Figure 3-6: Templates for the database modeling solutions.
Let's take a tour of Figure 3-6. On the left hand side, you will see the category list of Visio's non-database solutions that were summarized in section 1 “3. When you design databases, you will use the database category exclusively so the other category options are not further discussed here. Beneath the category list you will see the tool tip that appears when you hover your mouse over one of the five menu icons.
Along the top of the window you can see several toolbars. You can display the toolbar menu shown in Figure 3-7 by right clicking anywhere in the gray area at the top of the main window. You use the toolbar menu to set your working toolbar defaults. In Figure 3-7 you can see the effect of selecting the toolbars for Standard and Formatting. You can easily view or hide a toolbar by clicking on its checkbox.
Figure 3-7: Toolbar Menu.
You can customize the toolbars by changing the buttons displayed on each toolbar or by adding a new toolbar and customizing that.
To customize a toolbar, click on Customize at the bottom of the menu shown in Figure 3-7 to reveal the toolbar customization dialog box shown in Figure 3-8. The Toolbars tab shown in Figure 3-8 gives you the same options as the right click list shown in Figure 3-7.
Figure 3-8: Customizing Toolbars tab.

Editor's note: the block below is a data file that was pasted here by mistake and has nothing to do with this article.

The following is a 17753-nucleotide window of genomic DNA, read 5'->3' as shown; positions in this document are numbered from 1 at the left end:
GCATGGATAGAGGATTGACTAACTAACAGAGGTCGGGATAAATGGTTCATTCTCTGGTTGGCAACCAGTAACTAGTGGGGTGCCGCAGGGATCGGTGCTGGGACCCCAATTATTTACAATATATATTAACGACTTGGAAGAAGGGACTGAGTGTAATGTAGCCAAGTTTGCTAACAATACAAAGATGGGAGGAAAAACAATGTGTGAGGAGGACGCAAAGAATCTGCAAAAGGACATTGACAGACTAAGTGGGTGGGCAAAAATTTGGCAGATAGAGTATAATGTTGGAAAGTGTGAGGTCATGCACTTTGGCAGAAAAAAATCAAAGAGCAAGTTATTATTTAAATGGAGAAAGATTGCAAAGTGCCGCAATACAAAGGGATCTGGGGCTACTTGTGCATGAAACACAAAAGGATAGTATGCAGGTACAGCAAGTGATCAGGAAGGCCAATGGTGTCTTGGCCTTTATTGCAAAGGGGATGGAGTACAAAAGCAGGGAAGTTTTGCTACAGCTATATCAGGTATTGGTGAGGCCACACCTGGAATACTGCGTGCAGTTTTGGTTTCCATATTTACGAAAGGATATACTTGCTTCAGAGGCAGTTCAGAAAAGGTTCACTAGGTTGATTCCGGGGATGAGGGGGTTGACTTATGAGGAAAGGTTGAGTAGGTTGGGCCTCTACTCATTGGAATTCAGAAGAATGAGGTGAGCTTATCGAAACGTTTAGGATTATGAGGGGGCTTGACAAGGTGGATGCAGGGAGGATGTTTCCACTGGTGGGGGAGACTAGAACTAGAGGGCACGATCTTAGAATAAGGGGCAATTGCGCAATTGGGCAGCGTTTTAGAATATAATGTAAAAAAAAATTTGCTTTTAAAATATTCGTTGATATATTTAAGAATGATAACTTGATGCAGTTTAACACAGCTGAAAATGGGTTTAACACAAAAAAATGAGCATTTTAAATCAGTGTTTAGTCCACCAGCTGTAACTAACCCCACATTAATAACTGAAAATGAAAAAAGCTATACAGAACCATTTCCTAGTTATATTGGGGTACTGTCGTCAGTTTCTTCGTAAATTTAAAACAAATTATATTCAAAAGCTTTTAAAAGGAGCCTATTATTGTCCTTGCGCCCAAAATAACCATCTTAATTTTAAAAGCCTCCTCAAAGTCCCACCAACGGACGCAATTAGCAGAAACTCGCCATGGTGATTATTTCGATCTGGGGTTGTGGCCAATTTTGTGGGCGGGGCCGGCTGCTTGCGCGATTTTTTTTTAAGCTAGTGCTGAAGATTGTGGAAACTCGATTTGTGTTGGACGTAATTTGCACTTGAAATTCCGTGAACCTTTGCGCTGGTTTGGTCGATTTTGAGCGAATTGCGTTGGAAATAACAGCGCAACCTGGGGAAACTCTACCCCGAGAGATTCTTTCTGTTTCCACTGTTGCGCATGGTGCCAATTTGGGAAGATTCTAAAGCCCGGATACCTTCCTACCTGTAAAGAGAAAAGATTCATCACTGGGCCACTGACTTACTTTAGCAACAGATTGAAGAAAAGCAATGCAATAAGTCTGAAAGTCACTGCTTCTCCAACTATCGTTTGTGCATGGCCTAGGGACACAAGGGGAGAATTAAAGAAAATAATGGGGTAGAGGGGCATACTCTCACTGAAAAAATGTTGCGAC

You can add a new toolbar by clicking on the New button shown in Figure 3-8 to reveal the new toolbar naming dialog box shown in Figure 3-9.
Figure 3-9: Naming a new toolbar.
When you have typed in a name for your new toolbar, click OK and the new toolbar name will appear at the bottom of the list of toolbars as shown in Figure 3-8.
You can adapt each toolbar to your needs by using the controls on the Commands tab shown in Figure 3-10 to add or delete toolbar buttons.
Figure 3-10: Customizing Commands tab.
You can use the Options tab shown in Figure 3-11 to further personalize your menus .
Figure 3-11: Customizing Toolbars ”Options tab.
If you unexpectedly get a screen that looks like Figure 3-12, you have accidentally hidden the database task pane and you should click on View > Task Pane to return to the database menu shown in Figure 3-6. When you reveal the View menu you will also see a "Toolbars" option that takes you to the toolbars menu previously discussed (see Figure 3-7).